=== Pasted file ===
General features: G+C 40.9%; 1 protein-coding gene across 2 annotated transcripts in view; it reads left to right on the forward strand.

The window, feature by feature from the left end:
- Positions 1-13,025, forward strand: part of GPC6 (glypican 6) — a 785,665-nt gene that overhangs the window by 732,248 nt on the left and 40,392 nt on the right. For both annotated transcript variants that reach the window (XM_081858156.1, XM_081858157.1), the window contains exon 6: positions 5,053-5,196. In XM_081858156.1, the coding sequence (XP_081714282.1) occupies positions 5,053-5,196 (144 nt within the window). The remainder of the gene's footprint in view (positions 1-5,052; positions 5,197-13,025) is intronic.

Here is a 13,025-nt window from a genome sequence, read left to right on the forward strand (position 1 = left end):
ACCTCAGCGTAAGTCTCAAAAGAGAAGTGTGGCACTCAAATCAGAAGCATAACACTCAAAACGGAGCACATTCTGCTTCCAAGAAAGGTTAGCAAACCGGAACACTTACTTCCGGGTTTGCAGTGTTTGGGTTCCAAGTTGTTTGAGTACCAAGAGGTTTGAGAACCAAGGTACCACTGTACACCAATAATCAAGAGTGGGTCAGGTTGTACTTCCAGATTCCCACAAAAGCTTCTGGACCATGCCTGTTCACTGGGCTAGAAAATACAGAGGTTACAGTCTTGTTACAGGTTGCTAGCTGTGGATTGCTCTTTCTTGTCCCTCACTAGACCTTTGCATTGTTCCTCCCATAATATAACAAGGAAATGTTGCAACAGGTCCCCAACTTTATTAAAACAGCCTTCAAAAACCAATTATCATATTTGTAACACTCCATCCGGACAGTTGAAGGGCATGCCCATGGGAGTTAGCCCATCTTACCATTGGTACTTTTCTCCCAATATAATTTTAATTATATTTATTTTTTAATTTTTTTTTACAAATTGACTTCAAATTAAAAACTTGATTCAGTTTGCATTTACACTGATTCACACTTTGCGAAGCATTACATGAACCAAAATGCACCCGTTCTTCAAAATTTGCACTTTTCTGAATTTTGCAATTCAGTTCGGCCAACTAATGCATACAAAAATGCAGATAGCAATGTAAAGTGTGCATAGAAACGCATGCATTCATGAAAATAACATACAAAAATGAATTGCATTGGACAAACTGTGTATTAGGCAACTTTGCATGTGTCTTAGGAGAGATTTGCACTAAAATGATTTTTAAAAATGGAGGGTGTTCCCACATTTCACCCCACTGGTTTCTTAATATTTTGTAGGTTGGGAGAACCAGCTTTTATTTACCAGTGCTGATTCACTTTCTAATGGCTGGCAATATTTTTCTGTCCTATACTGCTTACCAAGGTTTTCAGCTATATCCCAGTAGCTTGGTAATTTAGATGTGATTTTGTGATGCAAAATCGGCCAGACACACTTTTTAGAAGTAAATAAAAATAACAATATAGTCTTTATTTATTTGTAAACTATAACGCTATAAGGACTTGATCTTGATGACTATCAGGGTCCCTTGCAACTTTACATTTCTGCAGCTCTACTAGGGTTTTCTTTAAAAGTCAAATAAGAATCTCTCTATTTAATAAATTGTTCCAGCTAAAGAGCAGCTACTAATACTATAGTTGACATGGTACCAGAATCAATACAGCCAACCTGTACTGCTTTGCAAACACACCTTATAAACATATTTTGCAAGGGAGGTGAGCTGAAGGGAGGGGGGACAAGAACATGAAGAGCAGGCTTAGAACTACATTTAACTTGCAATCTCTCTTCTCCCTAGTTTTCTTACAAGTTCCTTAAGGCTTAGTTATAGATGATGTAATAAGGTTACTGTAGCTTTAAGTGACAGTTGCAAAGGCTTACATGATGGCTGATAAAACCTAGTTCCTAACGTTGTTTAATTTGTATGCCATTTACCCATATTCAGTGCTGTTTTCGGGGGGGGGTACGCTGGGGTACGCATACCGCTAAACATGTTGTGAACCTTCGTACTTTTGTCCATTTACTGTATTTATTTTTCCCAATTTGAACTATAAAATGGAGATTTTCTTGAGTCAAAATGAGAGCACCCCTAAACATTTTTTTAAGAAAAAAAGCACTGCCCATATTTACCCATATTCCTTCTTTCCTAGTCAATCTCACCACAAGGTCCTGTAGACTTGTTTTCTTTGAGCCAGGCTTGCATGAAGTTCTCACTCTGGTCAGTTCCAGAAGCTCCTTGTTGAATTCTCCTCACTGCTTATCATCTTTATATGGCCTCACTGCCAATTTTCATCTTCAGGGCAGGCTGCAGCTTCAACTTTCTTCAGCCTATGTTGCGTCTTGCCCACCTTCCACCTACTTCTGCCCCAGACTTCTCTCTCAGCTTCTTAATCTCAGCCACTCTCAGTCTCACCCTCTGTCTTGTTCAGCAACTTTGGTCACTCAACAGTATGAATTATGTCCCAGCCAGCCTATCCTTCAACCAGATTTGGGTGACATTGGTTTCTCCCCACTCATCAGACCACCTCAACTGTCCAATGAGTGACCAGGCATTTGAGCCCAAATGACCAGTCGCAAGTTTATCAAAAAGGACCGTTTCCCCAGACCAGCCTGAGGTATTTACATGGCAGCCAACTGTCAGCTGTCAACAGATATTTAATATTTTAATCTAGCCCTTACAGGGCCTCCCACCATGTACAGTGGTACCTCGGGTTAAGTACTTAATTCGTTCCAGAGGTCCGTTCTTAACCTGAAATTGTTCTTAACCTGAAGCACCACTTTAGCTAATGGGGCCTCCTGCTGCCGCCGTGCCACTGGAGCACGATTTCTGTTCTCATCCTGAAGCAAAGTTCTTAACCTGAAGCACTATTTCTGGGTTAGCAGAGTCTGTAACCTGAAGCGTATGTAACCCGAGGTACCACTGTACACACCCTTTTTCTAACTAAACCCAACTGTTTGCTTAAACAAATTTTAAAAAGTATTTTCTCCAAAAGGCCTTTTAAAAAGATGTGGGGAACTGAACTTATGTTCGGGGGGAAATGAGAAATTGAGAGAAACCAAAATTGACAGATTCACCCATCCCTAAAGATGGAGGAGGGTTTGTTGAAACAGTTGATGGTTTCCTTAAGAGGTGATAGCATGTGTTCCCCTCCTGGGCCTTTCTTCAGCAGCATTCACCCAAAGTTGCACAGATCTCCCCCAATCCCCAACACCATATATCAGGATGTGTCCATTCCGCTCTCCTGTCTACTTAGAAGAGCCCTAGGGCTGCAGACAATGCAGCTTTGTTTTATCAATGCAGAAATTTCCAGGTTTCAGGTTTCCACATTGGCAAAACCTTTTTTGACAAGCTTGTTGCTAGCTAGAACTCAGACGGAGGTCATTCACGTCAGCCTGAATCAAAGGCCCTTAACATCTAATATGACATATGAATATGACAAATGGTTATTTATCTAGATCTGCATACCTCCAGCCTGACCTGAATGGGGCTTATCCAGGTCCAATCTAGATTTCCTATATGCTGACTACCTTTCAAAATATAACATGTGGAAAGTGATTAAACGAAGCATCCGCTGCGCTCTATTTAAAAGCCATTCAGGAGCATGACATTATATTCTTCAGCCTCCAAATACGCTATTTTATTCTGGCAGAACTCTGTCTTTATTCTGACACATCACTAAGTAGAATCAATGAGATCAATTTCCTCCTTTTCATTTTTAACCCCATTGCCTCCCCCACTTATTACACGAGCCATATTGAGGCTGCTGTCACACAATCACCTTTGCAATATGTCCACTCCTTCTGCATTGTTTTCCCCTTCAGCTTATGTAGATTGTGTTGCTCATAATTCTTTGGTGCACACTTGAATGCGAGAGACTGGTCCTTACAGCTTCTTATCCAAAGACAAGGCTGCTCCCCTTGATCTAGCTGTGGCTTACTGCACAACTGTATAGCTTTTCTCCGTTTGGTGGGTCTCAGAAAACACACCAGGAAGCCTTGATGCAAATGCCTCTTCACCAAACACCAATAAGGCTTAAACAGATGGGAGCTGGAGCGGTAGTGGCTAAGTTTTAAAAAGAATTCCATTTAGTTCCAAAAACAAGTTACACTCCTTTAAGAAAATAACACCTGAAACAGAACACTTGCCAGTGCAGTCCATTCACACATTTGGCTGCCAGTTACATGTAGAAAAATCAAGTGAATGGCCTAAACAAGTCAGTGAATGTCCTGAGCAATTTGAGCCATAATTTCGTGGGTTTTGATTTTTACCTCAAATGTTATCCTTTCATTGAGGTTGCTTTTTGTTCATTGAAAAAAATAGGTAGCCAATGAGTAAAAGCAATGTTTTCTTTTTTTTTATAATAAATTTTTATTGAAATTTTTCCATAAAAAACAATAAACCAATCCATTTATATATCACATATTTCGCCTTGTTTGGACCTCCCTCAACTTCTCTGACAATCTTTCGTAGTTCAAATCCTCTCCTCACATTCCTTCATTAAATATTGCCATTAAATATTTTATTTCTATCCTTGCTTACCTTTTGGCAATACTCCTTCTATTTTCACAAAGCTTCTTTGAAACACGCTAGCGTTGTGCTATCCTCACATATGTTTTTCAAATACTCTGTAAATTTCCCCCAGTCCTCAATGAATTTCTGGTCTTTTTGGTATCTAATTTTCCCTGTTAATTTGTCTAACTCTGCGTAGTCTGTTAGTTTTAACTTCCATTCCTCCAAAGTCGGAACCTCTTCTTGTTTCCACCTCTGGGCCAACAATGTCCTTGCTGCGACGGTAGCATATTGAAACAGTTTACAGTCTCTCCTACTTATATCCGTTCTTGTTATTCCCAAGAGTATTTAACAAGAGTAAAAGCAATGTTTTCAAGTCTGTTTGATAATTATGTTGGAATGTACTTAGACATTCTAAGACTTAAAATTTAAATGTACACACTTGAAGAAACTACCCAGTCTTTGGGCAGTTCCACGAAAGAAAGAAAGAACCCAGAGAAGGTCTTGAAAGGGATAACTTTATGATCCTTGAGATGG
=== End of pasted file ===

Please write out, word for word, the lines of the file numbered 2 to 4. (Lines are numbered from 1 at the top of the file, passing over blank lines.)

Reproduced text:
The window, feature by feature from the left end:
- Positions 1-13,025, forward strand: part of GPC6 (glypican 6) — a 785,665-nt gene that overhangs the window by 732,248 nt on the left and 40,392 nt on the right. For both annotated transcript variants that reach the window (XM_081858156.1, XM_081858157.1), the window contains exon 6: positions 5,053-5,196. In XM_081858156.1, the coding sequence (XP_081714282.1) occupies positions 5,053-5,196 (144 nt within the window). The remainder of the gene's footprint in view (positions 1-5,052; positions 5,197-13,025) is intronic.

Here is a 13,025-nt window from a genome sequence, read left to right on the forward strand (position 1 = left end):